Gandhara Buddhist Monuments, Pakistan
© UNESCO 2003
National implementing agency:
Department of Archaeology and Museums, Pakistan
Project duration: Phase I: 1994-1999 / Phase II: 2000-2004
Total project budget: Phase I: US$ 500,000 / Phase II: US$ 499,460
"The Gandhara region is famous for its specific culture born out of the encounter between East and West. From the 3rd century BC to the 7th century AD, Buddhist art and architecture developed in northern Pakistan under the influence of Hellenistic and Irano-Parthian traditions. It is also here that Mahayana Buddhism was born and flourished before reaching China, Korea and Japan through the ancient Silk Roads of Central Asia. Since 1959, Kyoto University has been excavating the central part of Gandhara, notably the Ranigat Site, the importance of which Stein and Foucher pointed out in the 1890's.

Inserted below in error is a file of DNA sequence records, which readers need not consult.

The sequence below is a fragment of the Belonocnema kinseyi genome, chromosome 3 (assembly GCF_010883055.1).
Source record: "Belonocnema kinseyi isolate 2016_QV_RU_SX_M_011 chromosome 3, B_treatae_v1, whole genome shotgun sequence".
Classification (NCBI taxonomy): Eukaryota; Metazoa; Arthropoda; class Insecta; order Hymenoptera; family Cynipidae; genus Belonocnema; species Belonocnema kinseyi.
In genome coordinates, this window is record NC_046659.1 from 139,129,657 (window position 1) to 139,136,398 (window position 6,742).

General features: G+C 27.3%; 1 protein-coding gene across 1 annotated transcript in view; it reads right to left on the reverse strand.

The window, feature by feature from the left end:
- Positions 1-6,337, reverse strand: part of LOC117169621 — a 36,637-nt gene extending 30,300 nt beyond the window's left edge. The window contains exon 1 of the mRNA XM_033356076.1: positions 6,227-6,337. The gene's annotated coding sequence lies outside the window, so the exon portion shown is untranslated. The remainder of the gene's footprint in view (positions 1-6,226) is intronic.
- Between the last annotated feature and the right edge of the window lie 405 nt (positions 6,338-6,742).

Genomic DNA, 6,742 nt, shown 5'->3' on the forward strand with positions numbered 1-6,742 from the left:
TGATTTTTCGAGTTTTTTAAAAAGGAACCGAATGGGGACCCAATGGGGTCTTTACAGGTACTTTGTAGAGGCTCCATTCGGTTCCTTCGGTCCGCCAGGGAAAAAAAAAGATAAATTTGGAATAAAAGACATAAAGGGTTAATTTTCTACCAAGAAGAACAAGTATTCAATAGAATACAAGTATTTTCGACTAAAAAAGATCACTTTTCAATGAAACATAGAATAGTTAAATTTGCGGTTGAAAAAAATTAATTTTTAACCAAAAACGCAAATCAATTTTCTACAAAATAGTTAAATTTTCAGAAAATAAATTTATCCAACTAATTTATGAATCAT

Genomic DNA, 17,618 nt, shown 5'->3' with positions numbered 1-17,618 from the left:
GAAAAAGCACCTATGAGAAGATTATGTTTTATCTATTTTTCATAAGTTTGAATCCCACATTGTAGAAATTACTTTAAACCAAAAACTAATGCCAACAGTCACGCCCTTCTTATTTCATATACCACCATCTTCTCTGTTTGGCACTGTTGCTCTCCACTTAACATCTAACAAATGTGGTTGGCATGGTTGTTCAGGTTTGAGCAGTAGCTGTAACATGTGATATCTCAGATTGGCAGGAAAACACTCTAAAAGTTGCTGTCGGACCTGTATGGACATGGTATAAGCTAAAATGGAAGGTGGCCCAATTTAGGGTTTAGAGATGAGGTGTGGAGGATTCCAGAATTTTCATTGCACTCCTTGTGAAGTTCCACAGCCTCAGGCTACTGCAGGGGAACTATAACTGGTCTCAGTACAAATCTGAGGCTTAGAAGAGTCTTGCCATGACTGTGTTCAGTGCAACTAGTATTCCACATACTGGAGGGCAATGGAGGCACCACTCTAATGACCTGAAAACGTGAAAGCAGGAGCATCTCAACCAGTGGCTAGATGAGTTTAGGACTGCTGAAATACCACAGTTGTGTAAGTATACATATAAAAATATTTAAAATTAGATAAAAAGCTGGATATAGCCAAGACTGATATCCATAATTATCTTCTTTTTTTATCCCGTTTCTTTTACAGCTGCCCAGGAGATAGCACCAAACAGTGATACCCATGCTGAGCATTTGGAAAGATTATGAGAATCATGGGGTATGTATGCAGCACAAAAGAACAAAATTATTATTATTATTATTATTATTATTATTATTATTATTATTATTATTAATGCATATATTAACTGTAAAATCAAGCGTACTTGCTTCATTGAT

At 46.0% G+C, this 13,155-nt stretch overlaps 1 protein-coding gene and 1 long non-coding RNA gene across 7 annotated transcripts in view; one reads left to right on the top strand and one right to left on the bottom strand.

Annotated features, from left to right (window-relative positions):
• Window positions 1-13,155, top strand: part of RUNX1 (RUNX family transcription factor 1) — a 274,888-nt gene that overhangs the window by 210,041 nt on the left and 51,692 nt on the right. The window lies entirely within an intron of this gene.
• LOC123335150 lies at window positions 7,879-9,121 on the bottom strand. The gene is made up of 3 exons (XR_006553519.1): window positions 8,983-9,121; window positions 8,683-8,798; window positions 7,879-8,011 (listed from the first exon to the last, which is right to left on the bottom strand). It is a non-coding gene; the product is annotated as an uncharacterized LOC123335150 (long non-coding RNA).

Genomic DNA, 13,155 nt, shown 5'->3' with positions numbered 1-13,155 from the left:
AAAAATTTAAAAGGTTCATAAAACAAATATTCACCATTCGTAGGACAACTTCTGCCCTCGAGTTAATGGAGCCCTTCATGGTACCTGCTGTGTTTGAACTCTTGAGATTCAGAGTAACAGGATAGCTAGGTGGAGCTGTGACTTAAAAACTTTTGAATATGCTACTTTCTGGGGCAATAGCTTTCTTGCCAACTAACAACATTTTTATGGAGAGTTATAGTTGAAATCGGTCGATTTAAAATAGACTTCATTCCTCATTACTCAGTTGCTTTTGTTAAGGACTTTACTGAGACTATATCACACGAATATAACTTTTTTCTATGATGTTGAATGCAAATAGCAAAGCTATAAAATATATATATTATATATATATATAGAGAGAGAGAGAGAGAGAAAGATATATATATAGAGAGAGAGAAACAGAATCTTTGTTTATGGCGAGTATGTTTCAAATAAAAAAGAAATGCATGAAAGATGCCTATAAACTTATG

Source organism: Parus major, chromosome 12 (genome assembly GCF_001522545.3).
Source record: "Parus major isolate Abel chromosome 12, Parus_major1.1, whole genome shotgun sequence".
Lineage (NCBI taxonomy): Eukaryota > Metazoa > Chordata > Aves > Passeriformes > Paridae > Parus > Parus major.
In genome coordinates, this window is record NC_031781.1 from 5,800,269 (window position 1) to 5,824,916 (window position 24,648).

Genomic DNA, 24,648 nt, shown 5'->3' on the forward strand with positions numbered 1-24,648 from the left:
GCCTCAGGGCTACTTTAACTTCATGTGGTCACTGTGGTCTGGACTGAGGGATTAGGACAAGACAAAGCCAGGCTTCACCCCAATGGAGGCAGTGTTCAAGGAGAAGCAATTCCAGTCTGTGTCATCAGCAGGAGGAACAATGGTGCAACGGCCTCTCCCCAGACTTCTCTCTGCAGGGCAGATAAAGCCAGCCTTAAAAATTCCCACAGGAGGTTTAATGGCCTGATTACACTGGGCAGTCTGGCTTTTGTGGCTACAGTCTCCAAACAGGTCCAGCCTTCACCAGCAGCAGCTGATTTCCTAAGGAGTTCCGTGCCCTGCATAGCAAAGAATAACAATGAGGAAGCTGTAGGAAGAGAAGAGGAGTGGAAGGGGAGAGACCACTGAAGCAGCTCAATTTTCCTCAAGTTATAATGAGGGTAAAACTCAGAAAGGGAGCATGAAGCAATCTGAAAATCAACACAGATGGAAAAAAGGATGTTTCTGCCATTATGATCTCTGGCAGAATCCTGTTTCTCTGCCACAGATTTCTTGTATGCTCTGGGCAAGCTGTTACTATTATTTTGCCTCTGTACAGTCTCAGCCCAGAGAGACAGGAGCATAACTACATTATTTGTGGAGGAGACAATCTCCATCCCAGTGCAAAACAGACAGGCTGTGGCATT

Thanks to this project launched in 1994, the large monastery of Ranigat is now ready to receive visitors. The project has enabled the identification of the most appropriate conservation methods for the Site, and these will be applied to other sites having similar problems. In addition, more than 100 historical sites and structural remains of the Gandhara period in this area have been identified and recorded during the lifetime of the project."
(Extract from "Preservation of Tangible Cultural Heritage through the UNESCO/Japanese Funds-in-Trust" p.10)
Copyright : 2013 Permanent Delegation of Japan to UNESCO